2017 BMW 5-series India review
- Published On: 21 March 2017
- 6 min read
Is the new 5-series as fun to drive as BMW says it is?
The Rs 50-60 lakh luxury sedan segment has had a major overhaul in the last one year. Jaguar has brought in the XF in an all-new avatar, Volvo jumped into the fray with its majestic new S90 and, most recently, Mercedes decided to pamper the Indian luxury car buyer with the stretched-out version of its latest E-class. Now, it will be BMW bringing in its sporty 5-series sedan to India in an all-new avatar. This new Bimmer is particularly important because BMW says that, unlike the outgoing 5, which had lost some of its sporty content, its replacement will be a proper driver's machine like the 5-series of the old. But is it? Time to find out.
Heart of the matter
What stand outs the most on BMWs are the engines that power these machines. Under the hood sits a new 3.0-litre straight-six motor that dishes out power in a seamless manner. Floor the throttle on an open stretch, and the powerband is so wide and the response linear, it feels like there’s a controlled explosion going on under the bonnet. The new 5 pins you back into your seat when you step on the gas.
The new B57 3.0 straight-six motor is also much more refined. The mid-range is smooth, and at low RPMs, it’s much quieter too. Still, BMW’s new straight-six isn’t the epitome of refinement. Other large-capacity diesels from the competition are quieter still. The engine, however, delivers its 265bhp of power in a near petrol-like manner – it hits 100kph in a claimed 5.7sec - that’s serious performance. Remember, however, that the 530d will be the top-spec engine in the Indian 5-series line-up. Lower in the range will be two four-cylinder options – the 190hp 520d diesel and the 252hp 530i petrol.
From behind the wheel
The area where the most improvement is the 5’s handling. Where the previous-gen 5 had positively soggy dynamics and a vague, uncommunicative steering, the new car returns to form, and how. This car displays an eagerness to attack corners hard and fast. This 5 has lost a bit of agility over the European-spec car. The loss of the rear-wheel steering means it doesn’t rotate as easily, and there’s a bit more roll too. Still, the driving experience it delivers is just spellbinding. The brakes, to begin with, offer a tremendous amount of feel as I get into a corner. What truly elevates the driving experience, however, is the balance. Yes, it rolls and eventually runs out of grip at the rear, but the new 5 is always so poised and comfortable. And what also helps is that the smooth and lightning-quick eight-speed gearbox is always ready to play. This car doesn’t feel like it’s close to 5m in length with a wheelbase of 2,975mm – it’s also around 95kg lighter than the earlier car.
BMW’s new Adaptive mode is so good, you don’t really need to fiddle with the various modes any more. The ride is soft and supple when you want it to be, and then when you start tearing around, the car senses it and stiffens up the dampers. Over some of the sharper bumps there is a bit of stiffness, and the new 5 thumps through at times even in ‘Comfort’, but BMW seem to have found a sweet balance.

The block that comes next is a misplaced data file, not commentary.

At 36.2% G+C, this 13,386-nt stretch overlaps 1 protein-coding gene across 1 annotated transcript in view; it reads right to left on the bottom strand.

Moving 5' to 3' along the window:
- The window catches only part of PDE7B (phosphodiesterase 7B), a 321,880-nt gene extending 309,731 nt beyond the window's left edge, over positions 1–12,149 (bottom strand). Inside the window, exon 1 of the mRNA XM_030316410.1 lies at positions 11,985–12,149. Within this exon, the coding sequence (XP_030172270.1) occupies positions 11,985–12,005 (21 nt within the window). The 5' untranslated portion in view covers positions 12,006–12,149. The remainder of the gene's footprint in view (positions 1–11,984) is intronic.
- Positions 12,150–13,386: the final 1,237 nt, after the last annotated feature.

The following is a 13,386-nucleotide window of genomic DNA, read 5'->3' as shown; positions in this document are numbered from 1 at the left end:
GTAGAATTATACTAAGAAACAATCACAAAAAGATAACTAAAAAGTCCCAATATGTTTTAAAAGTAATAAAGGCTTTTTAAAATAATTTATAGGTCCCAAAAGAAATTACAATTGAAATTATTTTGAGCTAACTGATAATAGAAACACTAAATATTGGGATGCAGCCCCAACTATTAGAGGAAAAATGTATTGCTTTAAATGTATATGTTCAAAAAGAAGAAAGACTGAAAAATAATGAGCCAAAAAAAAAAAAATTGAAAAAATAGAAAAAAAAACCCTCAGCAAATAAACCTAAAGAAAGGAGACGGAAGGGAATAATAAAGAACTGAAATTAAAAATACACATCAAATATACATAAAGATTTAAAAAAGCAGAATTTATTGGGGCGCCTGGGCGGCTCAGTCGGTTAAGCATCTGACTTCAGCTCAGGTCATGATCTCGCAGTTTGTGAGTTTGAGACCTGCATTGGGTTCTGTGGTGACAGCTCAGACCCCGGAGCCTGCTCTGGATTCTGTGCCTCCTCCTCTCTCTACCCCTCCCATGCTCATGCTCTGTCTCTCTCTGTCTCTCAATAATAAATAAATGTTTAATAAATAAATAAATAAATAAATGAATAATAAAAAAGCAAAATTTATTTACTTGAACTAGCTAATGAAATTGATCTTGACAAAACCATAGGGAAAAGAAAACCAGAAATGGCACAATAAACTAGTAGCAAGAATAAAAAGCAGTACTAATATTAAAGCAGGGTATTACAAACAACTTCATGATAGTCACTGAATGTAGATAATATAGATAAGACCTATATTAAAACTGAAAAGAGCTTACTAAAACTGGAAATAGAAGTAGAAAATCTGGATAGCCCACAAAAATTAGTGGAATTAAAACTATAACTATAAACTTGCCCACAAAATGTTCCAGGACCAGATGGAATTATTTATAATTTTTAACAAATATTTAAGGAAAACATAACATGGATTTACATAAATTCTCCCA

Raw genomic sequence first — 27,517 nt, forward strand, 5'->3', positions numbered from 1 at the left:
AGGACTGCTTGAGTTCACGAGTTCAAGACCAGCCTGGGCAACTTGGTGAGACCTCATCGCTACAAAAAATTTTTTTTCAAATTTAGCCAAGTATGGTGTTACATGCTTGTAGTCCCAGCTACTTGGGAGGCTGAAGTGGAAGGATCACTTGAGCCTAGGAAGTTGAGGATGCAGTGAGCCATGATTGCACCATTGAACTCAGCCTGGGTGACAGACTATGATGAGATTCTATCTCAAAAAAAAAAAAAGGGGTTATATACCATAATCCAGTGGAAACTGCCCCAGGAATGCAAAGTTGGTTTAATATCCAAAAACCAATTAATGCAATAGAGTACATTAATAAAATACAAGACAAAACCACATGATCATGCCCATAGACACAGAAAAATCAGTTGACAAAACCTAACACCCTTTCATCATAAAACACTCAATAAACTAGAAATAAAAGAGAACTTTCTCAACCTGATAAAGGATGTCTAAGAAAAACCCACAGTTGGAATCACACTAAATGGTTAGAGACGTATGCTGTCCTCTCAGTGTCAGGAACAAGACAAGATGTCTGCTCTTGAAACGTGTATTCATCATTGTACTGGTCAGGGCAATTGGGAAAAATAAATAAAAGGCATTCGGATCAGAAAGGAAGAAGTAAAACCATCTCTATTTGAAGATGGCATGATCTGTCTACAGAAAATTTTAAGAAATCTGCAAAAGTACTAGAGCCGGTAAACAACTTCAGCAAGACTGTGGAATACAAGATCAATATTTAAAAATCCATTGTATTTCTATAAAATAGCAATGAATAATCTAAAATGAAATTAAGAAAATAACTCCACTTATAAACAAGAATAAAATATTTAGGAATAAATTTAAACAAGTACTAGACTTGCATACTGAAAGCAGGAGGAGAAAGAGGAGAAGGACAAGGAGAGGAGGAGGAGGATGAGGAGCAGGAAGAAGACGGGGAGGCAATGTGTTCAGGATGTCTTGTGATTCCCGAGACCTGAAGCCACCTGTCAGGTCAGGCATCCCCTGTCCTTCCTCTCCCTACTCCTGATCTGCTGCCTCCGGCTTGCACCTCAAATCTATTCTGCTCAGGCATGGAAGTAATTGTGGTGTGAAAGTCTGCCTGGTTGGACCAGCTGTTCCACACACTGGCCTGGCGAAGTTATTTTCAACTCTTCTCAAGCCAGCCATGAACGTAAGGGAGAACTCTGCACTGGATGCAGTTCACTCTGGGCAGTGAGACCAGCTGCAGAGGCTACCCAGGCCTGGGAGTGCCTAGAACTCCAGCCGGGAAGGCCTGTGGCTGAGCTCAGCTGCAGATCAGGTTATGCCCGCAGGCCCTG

While the new 5 is fabulous to drive, a lot of owners will often occupy the rear seat. There’s real leather here to begin with, some of the finest and softest around, and both the seat height and thigh support are extremely good. The backrest is a touch vertical (the earlier 5 had the more reclined backrest from the China car), but is extremely supportive. And because the new 5 has an almost 3m-long wheelbase, legroom is also more than sufficient. Quality on the inside has taken a huge step forward; most bits are built as well as those on a 7-series.
The BMW gets its own back once you go up front. The larger front seats are more supportive and comfortable, their range of adjustment is wider and finding the right driving position is so much easier. Quality levels are a notch higher too. Build quality is more solid too; there are no disagreeable squeaks, even when you prod the dash or thump it lightly with your fist. The 5 is better equipped too. The instrument panel is all digital, the central screen is of a higher quality, and resolution and functionality are so good, they almost look like your smartphone. Even the touch functions work beautifully – all you ever need to do is hit the ‘button’ once. BMW’s iDrive system is even simpler to use now; and passengers at the back get their own remote for the system too. The new 5 even gets a few delight features from the 7. Gesture control works well, once you get used to twirling your fingers in the air, the blower control is also via a touch function and then there’s the sci-fi-like remote parking too. Some of the buttons like the blower control, however, are a bit small and fiddly to use. BMW has also made a much-needed modification to the boot, especially for India. The luggage compartment now comes with room for a space saver under the floor, and that’s far better than having a spare sitting exposed and all strapped up in your boot. Space will be down on the otherwise generous 530 litres, but having a tyre to fall back on makes a huge difference.
Is it worth the money?
The new 5 is a massive leap forward in almost every area when you compare it to the earlier car. It drives like a proper BMW to begin with. Performance is muscular, it handles with the fluency of a thoroughbred sports sedan, and control and feedback are good. Quality levels are now easily the best in its class and it is lavishly kitted out, often as generously as cars from a class above, with some genuinely new bits of tech. Even the rear seat experience is good. BMW will launch the car sometime in June or July at an expected price of Rs 52-65 lakh.